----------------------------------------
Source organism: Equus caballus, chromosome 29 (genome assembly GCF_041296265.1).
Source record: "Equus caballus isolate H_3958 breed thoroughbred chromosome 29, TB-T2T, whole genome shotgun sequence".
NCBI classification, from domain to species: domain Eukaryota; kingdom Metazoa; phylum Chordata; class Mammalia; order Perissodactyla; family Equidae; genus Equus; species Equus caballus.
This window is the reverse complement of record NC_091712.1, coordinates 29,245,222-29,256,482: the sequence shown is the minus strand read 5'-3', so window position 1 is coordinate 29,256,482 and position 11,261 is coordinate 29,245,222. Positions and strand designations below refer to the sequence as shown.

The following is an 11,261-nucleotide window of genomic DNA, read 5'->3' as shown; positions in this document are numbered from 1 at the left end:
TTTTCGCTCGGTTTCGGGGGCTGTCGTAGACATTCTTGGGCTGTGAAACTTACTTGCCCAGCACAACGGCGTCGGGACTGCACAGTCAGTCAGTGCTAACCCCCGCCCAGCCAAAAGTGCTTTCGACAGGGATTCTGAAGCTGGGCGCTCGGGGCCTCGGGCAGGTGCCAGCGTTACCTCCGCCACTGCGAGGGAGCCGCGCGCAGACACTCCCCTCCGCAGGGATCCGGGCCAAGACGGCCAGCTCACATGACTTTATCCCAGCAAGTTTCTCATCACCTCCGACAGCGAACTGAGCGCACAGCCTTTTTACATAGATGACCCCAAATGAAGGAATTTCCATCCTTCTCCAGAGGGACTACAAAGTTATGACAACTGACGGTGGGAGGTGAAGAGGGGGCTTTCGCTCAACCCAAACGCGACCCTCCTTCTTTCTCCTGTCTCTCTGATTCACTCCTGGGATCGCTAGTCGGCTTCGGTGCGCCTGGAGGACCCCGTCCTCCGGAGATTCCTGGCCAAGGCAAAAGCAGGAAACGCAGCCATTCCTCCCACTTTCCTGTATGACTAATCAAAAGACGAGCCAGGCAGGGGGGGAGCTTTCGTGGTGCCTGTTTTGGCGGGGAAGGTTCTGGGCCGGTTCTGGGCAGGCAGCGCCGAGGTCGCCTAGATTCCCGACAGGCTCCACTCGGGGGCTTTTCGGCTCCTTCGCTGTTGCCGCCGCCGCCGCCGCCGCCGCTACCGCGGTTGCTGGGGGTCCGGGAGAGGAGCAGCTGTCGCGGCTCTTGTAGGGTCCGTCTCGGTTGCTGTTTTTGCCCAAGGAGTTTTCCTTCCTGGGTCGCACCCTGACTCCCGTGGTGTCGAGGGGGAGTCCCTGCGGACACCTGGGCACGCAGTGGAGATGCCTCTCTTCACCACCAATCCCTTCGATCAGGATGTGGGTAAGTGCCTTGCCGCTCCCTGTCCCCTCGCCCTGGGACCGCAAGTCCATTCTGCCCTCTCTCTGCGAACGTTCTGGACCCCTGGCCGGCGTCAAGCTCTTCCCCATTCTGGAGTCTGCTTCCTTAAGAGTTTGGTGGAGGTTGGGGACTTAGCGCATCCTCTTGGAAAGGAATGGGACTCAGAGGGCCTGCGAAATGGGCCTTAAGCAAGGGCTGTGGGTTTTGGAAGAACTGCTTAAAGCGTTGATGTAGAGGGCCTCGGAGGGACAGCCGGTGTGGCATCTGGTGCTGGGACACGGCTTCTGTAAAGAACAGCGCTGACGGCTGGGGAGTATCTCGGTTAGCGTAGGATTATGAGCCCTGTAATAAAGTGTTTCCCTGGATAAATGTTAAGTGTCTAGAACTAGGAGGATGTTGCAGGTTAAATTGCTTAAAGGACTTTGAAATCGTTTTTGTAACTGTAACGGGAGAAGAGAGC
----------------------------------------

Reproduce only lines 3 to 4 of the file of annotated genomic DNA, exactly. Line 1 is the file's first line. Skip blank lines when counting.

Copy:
NCBI classification, from domain to species: domain Eukaryota; kingdom Metazoa; phylum Chordata; class Mammalia; order Perissodactyla; family Equidae; genus Equus; species Equus caballus.
This window is the reverse complement of record NC_091712.1, coordinates 29,245,222-29,256,482: the sequence shown is the minus strand read 5'-3', so window position 1 is coordinate 29,256,482 and position 11,261 is coordinate 29,245,222. Positions and strand designations below refer to the sequence as shown.